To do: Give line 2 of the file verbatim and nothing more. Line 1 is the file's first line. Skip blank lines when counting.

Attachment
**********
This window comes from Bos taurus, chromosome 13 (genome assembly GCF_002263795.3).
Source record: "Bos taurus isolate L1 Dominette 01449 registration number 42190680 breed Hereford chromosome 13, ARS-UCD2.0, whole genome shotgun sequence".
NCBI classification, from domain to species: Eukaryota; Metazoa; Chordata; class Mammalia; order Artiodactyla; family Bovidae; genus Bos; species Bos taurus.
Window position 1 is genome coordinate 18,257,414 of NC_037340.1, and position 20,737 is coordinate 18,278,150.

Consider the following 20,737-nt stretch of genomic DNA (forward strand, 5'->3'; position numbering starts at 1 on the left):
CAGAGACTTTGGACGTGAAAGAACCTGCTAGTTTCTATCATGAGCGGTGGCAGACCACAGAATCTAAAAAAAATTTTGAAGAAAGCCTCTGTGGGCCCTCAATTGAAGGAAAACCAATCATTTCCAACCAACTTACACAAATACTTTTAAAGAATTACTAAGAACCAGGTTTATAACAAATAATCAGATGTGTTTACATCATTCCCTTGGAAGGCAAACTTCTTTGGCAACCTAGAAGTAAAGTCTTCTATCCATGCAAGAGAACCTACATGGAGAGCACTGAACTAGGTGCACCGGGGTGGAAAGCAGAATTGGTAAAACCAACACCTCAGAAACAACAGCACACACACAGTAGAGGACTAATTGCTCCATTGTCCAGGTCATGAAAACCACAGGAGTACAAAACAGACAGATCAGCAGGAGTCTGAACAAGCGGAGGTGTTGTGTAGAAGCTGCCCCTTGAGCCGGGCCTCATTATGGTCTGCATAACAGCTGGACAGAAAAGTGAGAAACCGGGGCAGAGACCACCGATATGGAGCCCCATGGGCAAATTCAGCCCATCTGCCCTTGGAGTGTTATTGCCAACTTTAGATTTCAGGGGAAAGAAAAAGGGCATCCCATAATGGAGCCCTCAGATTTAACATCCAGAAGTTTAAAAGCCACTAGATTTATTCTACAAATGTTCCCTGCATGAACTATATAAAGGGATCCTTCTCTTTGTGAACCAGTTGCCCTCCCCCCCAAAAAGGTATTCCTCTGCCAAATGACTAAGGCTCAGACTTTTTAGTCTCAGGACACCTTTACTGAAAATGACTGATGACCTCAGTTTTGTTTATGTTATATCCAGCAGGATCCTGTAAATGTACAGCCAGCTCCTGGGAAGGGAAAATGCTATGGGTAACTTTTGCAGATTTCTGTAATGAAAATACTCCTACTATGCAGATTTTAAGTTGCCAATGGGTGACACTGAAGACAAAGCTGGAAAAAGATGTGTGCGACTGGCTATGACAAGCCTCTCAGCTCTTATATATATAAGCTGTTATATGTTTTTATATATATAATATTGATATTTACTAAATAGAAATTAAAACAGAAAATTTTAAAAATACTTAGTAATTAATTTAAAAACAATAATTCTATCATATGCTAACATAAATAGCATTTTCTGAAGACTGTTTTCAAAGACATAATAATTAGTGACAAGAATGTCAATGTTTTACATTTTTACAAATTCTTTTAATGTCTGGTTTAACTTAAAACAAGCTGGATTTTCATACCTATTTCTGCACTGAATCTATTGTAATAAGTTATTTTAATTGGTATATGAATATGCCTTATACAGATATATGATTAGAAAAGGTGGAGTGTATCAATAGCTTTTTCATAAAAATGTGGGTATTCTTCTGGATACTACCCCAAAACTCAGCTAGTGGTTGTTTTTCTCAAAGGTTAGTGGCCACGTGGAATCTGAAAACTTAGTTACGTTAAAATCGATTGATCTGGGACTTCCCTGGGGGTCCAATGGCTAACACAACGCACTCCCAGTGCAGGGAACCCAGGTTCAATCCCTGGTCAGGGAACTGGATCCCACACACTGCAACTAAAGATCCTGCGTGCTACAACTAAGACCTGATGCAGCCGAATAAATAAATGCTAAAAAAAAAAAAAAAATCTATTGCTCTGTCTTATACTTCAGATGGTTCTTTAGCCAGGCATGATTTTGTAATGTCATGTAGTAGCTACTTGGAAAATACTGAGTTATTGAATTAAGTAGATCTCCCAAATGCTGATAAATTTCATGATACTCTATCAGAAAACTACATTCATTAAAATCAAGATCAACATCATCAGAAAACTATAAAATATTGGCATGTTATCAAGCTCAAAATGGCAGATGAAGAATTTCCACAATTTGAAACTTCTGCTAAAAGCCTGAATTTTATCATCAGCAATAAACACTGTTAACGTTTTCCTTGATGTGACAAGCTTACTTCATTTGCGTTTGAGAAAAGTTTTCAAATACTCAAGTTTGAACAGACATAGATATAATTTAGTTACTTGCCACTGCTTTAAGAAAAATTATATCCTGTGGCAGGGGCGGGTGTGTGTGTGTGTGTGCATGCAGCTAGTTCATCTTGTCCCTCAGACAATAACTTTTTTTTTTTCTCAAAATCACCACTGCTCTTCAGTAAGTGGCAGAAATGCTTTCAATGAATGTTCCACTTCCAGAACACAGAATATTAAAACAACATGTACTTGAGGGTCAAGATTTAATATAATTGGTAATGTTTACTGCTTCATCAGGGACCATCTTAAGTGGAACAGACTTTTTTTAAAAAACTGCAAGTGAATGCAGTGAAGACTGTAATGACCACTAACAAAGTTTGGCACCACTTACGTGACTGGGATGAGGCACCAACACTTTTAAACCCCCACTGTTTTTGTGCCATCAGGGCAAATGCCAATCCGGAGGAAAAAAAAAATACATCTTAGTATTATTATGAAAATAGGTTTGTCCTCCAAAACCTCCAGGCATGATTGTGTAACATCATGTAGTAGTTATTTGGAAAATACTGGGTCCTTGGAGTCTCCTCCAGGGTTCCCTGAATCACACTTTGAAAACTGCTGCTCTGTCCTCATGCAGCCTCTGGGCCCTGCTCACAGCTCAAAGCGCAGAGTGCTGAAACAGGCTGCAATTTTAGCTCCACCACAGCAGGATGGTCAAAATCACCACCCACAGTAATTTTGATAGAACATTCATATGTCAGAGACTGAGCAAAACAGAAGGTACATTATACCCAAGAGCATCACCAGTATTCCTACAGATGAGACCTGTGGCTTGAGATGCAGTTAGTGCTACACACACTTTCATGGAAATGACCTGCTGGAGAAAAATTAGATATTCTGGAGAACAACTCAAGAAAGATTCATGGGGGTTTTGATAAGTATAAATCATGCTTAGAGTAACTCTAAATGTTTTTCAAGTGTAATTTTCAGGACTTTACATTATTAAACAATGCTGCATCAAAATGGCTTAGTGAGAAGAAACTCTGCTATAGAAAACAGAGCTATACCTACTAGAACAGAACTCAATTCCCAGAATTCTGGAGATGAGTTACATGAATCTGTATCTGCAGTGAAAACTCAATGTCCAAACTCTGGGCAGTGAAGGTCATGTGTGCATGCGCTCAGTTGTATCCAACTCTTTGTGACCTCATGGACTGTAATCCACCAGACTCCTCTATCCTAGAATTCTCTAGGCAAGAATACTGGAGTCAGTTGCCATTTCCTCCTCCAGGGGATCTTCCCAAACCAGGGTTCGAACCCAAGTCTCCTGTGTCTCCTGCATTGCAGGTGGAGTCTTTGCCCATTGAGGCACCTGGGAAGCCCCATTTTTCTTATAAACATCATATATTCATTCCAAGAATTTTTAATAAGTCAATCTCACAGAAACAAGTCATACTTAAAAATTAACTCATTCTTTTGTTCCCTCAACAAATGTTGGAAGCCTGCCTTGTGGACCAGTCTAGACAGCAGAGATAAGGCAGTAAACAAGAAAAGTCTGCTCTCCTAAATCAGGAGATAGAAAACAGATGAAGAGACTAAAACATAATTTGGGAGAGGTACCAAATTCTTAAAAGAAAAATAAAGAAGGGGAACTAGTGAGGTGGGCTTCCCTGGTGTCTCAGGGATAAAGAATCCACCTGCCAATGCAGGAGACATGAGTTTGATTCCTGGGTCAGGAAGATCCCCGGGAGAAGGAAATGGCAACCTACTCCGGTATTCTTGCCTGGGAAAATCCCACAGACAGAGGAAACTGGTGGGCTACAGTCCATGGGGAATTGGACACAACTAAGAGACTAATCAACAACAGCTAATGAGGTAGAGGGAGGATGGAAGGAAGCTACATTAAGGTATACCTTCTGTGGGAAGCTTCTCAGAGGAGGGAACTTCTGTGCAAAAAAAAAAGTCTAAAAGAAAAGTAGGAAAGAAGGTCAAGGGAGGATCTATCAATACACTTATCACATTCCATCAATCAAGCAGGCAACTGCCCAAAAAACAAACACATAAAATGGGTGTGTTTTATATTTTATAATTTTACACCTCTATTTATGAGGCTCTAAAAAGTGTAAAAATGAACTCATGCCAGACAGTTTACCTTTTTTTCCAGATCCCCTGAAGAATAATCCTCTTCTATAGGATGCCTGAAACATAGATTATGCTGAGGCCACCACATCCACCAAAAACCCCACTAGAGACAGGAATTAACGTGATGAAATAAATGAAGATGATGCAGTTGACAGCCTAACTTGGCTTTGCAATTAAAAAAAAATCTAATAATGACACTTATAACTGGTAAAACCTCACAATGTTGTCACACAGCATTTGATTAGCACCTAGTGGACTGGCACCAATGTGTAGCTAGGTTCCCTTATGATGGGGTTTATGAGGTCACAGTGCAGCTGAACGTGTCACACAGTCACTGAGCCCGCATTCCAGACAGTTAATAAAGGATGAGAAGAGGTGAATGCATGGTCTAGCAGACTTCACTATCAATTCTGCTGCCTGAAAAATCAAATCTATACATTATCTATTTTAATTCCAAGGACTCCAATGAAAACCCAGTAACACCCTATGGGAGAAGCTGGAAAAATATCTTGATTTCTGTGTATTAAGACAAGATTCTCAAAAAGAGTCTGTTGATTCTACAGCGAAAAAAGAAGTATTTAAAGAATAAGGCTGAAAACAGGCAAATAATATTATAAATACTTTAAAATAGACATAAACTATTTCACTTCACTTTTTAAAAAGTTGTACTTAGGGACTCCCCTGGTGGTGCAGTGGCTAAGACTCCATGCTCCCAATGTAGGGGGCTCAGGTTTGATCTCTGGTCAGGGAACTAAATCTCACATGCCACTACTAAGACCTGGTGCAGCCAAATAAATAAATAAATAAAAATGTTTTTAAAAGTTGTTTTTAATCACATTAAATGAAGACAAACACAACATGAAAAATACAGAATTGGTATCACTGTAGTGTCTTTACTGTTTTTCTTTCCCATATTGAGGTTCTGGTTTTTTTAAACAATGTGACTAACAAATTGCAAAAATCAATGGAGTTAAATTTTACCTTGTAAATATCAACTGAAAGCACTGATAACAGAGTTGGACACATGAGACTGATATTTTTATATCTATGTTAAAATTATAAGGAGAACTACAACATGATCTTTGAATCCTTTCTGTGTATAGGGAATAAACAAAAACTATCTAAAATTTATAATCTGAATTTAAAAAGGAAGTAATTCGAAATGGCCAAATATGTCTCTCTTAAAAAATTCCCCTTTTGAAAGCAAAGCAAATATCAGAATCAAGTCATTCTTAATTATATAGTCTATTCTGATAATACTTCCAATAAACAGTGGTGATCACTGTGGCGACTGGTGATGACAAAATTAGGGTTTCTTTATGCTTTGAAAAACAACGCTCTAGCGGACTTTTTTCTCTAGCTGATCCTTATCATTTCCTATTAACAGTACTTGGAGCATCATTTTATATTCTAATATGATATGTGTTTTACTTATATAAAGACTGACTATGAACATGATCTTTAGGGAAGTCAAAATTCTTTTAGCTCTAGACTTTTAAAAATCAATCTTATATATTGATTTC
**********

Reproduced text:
Source record: "Bos taurus isolate L1 Dominette 01449 registration number 42190680 breed Hereford chromosome 13, ARS-UCD2.0, whole genome shotgun sequence".